Seeing Crystals Form Around a Young Star
Astronomers have had a rare opportunity to witness the creation of silicate crystals around a young star, as seen in this data plot from NASA's Spitzer Space Telescope.
The two lines in this chart are from Spitzer's spectrograph, which collects light and sorts it according to color, or wavelength. They show the emission from dust grains in the protoplanetary disk surrounding a young star known as EX Lupi.
The blue line dates from an early observation made on 18 March, 2005. The hump is a characteristic spectral feature typical of dust particles found throughout interstellar space.
The green line is a later observation, made on 21 April, 2008, taken while the star was experiencing an outburst, or eruption. The green area under the curve highlights a new feature that matches the spectral signature of silicate crystals (pictured in the inset).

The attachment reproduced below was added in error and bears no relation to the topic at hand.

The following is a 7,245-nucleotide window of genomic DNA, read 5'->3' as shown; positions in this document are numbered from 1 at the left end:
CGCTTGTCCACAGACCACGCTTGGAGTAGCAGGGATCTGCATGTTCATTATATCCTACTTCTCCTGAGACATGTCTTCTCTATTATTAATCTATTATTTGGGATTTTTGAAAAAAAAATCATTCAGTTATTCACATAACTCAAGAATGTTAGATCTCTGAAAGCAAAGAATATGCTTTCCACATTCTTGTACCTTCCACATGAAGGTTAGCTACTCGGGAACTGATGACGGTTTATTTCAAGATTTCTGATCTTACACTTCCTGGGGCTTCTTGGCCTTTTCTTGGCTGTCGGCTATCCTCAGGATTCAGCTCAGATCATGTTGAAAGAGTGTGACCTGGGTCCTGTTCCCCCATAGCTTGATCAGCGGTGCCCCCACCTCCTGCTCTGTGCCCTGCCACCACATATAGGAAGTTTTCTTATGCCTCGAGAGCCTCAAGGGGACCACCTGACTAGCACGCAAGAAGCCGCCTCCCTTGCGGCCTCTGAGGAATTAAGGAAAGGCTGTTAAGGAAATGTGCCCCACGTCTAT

Astronomers believe these observations indicate that the crystals were newly-forged in the warm glow of the outburst. The star brightened and heated up as material fell onto its surface from its surrounding disk, a process by which young stars increase their mass.
When the surrounding disk warms from the star's outburst, the amorphous particles of silicate melt. As they cool off, they transform into forsterite, a type of silicate crystal often found in comets in our solar system.
The two observations have been matched in scaling to highlight the new forsterite feature, observed while the star was declining in brightness. At the time of the second observation, EX Lupi was still 30 times brighter in visible light than during its quiet periods.